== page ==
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From the Boardroom to the Corner Store: Globalization, Law and Economic Organization


In addition to the economic and social changes it brings, globalization is also a driver of legal change. In the field of corporate law its relationship with legal change is usually approached through the competing lenses of convergence and path dependence. This creates a narrative in which globalization, through various processes, forces national laws to converge on economically efficient sets of rules, with some variation being attributed to historically determined idiosyncrasies within individual countries. This chapter raises the point that this narrative is in large part determined by the nature of the interaction of large corporations with globalization; they are embedded in cross border markets which expose them, and the laws which regulate them, to forces driving legal convergence. This, however, is not a typical scenario for economic organizations in general, with many being challenged by globalization in ways which they institutionally have difficulty adapting to. This chapter explores the differing path of legal change in relation to globalization which organizations in such a situation face by comparing legal change in Japanese corporate law to that in the law governing Shoutengai Promotion Associations – a form of organization for retail merchants in Japan which is in such a dilemma.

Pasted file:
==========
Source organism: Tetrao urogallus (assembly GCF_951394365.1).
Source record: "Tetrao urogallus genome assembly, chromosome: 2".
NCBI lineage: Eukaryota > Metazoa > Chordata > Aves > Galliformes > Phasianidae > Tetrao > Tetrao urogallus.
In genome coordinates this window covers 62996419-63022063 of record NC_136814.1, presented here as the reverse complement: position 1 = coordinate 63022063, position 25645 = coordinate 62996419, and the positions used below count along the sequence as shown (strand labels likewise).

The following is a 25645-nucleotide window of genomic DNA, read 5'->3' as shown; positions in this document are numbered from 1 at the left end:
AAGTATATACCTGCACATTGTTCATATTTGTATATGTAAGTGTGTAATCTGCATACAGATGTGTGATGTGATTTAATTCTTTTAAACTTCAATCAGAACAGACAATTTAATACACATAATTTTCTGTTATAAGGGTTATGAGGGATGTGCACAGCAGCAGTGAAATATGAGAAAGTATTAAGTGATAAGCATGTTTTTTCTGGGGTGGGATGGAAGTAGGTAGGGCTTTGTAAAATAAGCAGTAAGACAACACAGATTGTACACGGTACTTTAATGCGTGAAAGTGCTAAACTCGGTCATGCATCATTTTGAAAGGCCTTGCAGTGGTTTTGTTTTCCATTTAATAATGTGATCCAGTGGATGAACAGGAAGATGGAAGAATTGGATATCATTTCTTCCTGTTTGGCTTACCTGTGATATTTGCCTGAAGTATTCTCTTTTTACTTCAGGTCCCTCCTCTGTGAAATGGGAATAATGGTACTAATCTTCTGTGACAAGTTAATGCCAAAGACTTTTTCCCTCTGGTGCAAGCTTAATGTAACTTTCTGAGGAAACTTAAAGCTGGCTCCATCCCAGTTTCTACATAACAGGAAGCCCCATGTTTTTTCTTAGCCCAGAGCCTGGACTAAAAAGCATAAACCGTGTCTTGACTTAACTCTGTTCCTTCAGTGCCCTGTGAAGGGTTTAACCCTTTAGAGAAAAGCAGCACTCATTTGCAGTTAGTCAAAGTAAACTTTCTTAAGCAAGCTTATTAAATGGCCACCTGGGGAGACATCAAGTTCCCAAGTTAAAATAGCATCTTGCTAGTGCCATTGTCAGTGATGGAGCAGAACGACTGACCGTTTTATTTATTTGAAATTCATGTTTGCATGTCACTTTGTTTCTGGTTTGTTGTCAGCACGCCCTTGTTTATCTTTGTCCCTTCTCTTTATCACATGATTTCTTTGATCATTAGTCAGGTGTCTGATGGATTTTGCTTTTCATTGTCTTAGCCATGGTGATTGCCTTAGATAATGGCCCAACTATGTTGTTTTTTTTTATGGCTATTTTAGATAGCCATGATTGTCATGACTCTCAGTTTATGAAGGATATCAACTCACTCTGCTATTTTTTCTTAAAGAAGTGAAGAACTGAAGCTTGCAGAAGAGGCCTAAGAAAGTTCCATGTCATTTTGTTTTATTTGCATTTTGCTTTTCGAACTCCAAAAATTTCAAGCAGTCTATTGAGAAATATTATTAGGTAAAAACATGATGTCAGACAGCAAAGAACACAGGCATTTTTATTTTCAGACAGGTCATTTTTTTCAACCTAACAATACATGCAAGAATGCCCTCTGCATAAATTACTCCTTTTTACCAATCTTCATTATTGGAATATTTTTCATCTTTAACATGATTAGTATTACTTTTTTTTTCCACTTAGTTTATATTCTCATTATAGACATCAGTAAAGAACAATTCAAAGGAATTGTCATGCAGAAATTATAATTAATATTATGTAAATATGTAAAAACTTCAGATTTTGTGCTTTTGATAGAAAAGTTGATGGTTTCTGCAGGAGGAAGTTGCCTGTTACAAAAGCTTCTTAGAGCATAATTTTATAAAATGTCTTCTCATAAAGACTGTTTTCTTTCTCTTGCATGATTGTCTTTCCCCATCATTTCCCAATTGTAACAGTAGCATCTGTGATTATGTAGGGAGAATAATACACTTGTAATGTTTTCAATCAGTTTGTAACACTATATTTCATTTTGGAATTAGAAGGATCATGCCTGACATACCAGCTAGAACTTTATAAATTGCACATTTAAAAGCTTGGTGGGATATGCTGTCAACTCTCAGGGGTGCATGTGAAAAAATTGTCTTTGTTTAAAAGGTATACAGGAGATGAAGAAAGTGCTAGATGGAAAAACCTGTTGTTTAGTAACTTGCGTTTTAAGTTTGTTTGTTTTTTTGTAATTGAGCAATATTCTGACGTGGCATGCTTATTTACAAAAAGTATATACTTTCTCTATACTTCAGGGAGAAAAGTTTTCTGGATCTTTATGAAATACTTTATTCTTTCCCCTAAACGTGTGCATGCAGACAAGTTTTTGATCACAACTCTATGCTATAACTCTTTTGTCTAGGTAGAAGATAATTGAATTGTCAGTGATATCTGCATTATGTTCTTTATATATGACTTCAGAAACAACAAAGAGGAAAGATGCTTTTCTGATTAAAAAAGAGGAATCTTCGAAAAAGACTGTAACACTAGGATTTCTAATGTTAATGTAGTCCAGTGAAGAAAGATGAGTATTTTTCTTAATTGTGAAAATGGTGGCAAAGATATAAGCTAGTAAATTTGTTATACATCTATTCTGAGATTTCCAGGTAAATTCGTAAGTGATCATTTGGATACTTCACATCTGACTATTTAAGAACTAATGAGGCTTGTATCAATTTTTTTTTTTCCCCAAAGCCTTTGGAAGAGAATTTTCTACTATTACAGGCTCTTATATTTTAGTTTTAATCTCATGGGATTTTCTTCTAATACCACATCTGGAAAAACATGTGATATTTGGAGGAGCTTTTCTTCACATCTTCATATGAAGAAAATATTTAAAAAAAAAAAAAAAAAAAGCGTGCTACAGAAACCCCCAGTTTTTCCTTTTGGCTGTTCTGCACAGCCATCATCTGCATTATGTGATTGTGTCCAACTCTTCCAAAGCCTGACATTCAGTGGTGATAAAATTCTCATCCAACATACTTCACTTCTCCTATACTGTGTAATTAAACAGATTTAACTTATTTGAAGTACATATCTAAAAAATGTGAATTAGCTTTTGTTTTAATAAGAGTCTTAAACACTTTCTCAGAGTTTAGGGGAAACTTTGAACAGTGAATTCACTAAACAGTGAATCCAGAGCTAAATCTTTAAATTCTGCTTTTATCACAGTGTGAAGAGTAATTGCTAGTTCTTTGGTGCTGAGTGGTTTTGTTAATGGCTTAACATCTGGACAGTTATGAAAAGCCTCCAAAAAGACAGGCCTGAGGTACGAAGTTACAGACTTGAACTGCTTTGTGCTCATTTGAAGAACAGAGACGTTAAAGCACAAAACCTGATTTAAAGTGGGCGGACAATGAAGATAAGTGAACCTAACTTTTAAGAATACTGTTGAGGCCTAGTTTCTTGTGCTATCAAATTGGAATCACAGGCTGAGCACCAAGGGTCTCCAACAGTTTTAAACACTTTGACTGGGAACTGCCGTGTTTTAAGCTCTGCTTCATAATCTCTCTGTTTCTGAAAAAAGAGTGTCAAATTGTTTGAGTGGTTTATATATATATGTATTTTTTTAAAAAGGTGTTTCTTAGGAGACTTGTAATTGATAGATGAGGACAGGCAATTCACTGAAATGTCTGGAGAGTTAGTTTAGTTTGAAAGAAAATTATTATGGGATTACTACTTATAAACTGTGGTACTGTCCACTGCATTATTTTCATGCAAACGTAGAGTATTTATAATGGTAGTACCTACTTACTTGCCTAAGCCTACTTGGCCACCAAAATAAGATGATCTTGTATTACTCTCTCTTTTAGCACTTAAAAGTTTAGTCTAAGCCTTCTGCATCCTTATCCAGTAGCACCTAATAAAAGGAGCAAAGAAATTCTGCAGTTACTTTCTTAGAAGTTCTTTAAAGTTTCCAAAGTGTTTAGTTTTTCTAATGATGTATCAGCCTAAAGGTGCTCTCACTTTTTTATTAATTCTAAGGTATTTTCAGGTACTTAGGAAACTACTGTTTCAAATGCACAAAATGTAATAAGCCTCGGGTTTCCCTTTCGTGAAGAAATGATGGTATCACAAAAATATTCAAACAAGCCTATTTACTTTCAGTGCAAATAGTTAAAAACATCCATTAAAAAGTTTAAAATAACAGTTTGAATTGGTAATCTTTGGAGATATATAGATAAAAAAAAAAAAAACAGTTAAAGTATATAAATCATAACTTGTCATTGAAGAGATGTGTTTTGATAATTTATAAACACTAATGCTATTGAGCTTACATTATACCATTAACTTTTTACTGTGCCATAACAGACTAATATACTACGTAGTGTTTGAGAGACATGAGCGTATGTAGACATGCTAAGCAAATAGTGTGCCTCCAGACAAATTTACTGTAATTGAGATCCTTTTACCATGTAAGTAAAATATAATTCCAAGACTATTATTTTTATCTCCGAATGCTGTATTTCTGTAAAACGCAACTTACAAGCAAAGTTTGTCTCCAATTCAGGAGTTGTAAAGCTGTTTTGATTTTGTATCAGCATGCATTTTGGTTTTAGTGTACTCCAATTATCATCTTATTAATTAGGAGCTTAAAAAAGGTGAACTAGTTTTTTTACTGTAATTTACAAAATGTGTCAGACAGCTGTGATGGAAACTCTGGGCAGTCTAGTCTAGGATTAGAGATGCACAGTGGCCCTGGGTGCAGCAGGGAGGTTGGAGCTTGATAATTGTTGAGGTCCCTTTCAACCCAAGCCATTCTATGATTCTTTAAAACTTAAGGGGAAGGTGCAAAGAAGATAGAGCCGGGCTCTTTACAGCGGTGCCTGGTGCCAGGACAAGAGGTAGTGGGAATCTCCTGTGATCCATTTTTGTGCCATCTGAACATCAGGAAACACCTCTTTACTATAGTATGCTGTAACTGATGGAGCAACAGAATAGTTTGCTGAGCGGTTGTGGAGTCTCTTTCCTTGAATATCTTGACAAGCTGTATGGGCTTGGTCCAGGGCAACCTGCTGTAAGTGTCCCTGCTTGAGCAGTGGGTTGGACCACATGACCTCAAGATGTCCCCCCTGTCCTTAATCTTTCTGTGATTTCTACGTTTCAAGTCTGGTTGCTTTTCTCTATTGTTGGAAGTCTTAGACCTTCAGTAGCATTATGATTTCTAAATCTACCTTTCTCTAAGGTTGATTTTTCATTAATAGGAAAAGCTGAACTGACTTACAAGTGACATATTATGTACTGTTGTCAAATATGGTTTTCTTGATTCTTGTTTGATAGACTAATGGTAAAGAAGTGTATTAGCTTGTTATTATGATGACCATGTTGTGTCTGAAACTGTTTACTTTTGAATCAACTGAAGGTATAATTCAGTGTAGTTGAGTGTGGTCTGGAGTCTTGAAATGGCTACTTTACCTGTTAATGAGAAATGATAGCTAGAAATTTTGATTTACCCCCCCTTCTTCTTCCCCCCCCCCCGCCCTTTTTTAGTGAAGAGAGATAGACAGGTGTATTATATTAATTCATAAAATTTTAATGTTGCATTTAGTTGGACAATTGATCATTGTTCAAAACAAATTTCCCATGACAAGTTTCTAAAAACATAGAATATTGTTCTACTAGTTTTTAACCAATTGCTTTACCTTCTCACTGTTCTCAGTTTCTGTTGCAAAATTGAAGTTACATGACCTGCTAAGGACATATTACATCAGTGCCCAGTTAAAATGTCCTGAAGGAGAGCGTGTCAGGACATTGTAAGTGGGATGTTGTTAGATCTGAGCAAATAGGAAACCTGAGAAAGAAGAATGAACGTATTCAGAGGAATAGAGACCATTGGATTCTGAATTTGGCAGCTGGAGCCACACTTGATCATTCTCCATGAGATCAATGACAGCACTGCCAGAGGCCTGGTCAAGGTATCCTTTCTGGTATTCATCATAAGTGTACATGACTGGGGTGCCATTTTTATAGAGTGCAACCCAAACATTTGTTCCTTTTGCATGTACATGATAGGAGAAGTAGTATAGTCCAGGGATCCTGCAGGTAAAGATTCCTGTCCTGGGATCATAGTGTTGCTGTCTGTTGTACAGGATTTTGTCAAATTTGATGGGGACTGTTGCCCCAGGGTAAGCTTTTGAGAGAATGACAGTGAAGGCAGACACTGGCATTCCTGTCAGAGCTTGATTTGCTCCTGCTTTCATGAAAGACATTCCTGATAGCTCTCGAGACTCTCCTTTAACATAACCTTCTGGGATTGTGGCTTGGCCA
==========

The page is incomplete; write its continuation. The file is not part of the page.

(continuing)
• Corporate law
  • Organizational law
  • Retail regulation
  • Japanese law
  • Law and globalization

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  1. 1.

    See generally Gilson (2001), Hansmann and Kraakman (2001).

  2. 2.

    Particularly La Porta et al. (1998).

  3. 3.

    The case for path dependence in corporate law is most fully made out in Bebchuk and Roe (1999).

  4. 4.

    The number of companies listed on the Tokyo Stock Exchange as of 1 May, 2015 was 3,491. In comparison the total overall number of business corporations (kabushiki Kaisha) was 2,839,291 as of 2012. Statistical Handbook of Japan, available online at Accessed 1 May 2015.

  5. 5.

    Japanese law provides dozens of different forms of incorporated entities which serve a variety of private and public functions. For a comprehensive discussion of these see Mikami (2002).

  6. 6.

    This chapter uses North’s broad definition of organizations as “groups of individuals bound by some common purpose to achieve objectives” with the added caveat that they should be defined by law – thus including incorporated entities while not including purely voluntary forms of association. Organizations with an economic purpose include an array of legal entities such as corporations and cooperatives. The term “economic organization” is here used to distinguish these from other forms of organization with non-economic purposes such as political parties, universities or churches. North (1990), pp. 4–5.

  7. 7.

    See for example Buchanan et al. (2012).

  8. 8.

    Incorporated under the Shoutengai Promotion Association Act, Act No. 141 of 17 May 1962.